PERHAPS wisely, Andy King glosses over the details of Jamie Vardy’s house party on the night that Leicester City clinched the most outlandish of Premier League titles in history.

But a couple of weeks at Ibrox are enough to convince him that it really would be the mother of all parties for Rangers and their followers if the Welshman could play a part in stopping Celtic complete nine, or even ten, top-flight titles in a row.

As tempting as it would be to wallow in Leicester's red letter day forever, King would dearly love something else to talk about in his dotage and claiming such a historic title in Scottish football would represent another diverting chapter of his personal life story. Even if the expectation upon Rangers to deliver titles is far higher than it ever was at the King Power stadium.

"You want to be asked about trophy wins,” said King. “At the end of your career, those are the days and nights you remember. That's what people want to speak about and it's what we are working towards here.

"I am still hungry for success,” he added. “When you have a taste of it, you just want it again and again. You don't just want to achieve it and that is that. It's such a good feeling that you want to have it again."

It is pretty clear what this Euro 2016 semi-finalist with Wales brings to the party. “You need people with experience of getting over the line," he said. "The club has been through turmoil. I read the gaffer saying it had been ‘scarred’ with what's gone on in previous years. So the experienced players need to help the young players get through it.

"You will lose games during the season and there will be talk of whether you can win the league or not,” says King. “It's about coming through that. Since the Old Firm defeat, we have bounced back well and shown we are in it for the long haul.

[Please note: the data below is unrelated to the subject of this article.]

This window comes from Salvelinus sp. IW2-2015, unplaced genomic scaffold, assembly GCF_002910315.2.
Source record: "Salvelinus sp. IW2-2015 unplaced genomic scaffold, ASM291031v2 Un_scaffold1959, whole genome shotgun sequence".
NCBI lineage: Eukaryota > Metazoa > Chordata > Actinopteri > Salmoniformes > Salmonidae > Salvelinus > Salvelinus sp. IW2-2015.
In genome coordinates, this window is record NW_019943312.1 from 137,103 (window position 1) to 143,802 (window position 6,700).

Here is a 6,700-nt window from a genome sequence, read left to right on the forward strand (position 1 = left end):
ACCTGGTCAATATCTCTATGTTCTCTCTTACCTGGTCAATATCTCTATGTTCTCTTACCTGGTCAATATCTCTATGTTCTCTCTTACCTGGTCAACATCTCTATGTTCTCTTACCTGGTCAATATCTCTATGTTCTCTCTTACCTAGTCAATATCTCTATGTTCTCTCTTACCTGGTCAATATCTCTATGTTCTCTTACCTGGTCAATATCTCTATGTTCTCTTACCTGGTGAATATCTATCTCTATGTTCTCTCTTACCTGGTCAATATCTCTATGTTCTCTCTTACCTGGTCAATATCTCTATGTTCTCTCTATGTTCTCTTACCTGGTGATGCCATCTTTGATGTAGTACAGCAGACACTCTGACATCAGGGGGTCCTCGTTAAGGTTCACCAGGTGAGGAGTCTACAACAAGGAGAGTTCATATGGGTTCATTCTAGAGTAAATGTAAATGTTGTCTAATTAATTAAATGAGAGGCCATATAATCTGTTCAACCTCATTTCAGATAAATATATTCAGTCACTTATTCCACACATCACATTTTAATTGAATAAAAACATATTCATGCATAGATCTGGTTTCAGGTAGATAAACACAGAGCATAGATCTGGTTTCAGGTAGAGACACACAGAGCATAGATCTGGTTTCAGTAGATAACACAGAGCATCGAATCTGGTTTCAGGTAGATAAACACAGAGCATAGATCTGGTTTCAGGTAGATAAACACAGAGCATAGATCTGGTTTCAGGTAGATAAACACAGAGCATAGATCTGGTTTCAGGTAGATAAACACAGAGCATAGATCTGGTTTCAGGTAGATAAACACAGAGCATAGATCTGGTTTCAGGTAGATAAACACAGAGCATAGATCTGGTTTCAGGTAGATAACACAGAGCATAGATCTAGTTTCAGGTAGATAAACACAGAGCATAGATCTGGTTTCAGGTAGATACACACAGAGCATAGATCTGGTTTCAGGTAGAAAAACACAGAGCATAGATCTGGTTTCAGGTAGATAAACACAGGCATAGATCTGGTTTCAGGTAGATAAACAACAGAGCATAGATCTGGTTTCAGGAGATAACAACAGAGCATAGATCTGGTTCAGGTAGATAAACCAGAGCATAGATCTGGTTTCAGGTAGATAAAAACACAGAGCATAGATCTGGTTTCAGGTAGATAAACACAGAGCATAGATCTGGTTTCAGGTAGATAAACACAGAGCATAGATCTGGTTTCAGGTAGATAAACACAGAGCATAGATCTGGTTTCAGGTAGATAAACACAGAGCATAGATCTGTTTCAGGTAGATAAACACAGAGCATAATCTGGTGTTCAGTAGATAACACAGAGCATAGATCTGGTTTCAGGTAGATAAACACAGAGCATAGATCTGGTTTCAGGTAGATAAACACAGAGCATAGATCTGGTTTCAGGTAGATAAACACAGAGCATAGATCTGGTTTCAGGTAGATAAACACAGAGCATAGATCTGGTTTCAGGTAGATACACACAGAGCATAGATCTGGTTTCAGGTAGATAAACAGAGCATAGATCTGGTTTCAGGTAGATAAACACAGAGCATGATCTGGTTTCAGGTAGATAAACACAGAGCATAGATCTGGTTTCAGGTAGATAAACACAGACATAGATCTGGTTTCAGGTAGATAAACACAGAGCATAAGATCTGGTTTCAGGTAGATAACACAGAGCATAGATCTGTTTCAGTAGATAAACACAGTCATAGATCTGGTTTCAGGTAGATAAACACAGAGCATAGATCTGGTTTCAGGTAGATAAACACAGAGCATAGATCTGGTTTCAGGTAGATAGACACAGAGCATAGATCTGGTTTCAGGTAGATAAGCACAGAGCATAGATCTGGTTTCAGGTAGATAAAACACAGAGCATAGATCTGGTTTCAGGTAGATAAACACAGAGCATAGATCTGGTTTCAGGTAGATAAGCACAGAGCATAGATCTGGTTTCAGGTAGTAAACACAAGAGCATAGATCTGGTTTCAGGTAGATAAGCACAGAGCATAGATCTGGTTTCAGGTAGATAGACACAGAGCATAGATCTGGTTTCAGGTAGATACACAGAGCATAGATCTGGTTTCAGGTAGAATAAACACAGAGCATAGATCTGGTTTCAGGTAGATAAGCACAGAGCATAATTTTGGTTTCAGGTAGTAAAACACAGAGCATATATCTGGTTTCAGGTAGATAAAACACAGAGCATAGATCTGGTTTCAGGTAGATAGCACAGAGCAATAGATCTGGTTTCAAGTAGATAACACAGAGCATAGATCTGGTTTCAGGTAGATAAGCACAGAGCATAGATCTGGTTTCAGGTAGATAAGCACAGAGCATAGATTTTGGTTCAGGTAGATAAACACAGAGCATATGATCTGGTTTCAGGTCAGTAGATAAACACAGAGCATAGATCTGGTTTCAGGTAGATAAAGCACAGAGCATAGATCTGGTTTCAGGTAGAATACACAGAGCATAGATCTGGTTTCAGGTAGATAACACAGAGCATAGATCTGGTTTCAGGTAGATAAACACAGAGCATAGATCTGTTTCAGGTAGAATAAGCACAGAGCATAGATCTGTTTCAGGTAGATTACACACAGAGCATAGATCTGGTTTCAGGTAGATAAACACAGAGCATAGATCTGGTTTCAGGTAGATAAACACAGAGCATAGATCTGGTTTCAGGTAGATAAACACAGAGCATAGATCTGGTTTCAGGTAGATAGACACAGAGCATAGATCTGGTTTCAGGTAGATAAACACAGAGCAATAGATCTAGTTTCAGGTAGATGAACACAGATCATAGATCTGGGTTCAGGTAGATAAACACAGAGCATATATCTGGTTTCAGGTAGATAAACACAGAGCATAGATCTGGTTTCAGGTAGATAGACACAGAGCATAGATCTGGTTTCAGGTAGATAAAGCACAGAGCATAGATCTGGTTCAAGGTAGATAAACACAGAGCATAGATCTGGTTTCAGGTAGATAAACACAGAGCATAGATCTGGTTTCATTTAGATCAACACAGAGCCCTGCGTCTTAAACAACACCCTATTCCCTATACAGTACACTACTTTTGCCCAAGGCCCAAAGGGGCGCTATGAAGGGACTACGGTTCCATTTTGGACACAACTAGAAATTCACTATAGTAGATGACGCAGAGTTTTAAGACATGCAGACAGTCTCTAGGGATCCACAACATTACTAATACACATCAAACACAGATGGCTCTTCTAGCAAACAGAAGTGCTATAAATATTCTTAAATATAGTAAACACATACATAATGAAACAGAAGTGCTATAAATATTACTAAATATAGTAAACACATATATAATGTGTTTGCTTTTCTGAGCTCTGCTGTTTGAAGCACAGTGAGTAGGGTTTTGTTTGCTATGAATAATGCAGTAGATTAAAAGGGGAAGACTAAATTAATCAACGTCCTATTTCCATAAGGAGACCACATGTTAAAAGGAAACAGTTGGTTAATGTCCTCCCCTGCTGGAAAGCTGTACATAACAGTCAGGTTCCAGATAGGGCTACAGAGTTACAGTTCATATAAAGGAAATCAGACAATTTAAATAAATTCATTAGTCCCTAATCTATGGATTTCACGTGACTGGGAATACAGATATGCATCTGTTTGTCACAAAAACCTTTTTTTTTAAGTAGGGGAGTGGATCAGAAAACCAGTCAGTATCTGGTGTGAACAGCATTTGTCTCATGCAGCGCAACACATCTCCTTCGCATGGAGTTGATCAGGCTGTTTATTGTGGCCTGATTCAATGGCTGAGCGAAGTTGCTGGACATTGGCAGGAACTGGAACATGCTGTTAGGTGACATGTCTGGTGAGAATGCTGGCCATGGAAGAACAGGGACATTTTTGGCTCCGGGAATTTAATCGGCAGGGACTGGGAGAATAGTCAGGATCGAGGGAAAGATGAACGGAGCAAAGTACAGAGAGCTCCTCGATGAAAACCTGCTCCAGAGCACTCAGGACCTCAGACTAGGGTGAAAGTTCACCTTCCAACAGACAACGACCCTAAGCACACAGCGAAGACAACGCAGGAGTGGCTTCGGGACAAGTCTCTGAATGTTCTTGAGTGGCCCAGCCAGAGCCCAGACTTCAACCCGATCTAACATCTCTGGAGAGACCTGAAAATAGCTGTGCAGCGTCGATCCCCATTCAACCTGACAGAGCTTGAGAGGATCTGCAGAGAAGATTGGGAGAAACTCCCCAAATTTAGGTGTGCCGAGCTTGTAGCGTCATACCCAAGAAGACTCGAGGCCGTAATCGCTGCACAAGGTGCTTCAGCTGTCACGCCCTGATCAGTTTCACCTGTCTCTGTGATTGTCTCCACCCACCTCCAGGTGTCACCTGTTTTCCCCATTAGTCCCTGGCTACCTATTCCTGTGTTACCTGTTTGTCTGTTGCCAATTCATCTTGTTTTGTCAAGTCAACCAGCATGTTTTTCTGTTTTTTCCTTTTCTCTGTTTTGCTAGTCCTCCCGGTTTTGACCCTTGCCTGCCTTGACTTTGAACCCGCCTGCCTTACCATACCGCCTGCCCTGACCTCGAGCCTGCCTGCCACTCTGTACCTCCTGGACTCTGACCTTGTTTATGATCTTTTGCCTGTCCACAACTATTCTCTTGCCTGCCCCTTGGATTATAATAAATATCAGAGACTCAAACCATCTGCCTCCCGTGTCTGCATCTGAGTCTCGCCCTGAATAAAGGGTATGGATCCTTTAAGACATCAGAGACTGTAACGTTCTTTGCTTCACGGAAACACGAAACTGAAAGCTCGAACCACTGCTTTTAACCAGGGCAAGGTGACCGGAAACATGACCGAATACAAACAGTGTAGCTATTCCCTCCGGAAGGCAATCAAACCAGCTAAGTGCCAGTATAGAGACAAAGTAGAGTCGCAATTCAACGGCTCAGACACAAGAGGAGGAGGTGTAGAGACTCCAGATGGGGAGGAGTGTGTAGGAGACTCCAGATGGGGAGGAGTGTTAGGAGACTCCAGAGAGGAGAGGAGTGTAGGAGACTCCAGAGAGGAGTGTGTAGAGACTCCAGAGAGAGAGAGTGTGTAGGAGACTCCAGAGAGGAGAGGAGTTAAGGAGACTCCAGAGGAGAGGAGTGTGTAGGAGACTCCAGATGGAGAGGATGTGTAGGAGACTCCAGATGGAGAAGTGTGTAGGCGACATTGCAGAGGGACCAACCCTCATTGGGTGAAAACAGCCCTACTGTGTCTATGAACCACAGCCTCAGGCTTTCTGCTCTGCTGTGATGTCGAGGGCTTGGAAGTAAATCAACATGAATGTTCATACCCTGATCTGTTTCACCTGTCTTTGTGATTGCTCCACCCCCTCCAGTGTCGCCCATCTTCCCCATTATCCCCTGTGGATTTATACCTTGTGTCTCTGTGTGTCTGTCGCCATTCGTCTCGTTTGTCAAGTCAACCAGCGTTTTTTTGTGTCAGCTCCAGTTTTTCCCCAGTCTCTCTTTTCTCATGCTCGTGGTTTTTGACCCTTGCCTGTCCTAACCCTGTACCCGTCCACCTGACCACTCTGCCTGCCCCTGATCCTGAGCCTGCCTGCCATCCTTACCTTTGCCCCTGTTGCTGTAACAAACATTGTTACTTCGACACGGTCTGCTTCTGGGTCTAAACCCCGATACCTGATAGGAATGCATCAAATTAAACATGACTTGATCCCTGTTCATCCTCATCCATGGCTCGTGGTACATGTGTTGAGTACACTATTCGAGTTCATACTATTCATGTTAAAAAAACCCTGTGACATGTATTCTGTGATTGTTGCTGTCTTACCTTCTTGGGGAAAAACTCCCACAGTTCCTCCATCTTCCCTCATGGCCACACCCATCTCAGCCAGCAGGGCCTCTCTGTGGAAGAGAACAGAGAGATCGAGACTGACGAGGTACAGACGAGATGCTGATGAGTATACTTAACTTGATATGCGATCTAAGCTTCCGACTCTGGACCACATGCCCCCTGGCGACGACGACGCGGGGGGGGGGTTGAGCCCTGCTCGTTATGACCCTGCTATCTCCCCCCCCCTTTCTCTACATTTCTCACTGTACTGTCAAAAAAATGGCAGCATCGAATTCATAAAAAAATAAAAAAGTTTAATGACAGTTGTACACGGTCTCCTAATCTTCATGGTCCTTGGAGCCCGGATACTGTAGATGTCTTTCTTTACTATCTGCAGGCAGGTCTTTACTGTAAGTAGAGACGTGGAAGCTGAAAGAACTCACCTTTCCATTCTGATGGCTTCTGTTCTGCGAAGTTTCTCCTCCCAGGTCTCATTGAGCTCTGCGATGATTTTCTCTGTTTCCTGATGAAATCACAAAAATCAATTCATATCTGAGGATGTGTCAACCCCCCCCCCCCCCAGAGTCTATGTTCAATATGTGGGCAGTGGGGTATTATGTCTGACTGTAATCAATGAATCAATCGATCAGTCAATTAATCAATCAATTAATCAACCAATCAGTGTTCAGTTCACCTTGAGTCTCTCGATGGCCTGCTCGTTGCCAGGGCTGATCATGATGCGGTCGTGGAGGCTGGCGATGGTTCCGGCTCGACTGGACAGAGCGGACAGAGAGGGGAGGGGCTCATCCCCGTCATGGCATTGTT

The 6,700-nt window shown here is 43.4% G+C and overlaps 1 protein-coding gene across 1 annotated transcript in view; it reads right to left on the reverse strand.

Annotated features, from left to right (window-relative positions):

"There wasn't a point in that Leicester season where we thought it wasn't going to happen - because it only became a dream when Tottenham slipped up and we didn't lose again. We just concentrated on our own results. It was never really ours to let go in the first place. Nobody expected us to win the league that year but we did it. If the door is just a little bit open, you need to go and smash it open."

Things, mind you, have been somewhat slow to get started north of the border. The 30-year-old hasn’t started a first-team match since February and has been given a grand total thus far of 52 minutes of the bench in a Rangers jersey. But his veteran nous could well come in handy in a week where the Ibrox side face awkward, if unglamorous, trips to both St Johnstone in the league today and then Livingston in the BetFred Cup on Wednesday night, before the small matter of a home match against Aberdeen at Ibrox.

"There is a lot of competition in midfield but I knew that before I came,” said King. “Coming from a Premier League team, it's not unusual for me.

“I spoke to the gaffer before signing and some of the lads were already 12 games in. I had only just finished pre-season with Leicester so I was always going to be playing catch up.

"We have only lost one game so it's hard to take people out when you are winning. But the manager knows I am fully ready to go when he needs me.

"February was the last time I started a league game, so it's been a while. It's been frustrating but I love being here and the gaffer is giving me a taster.”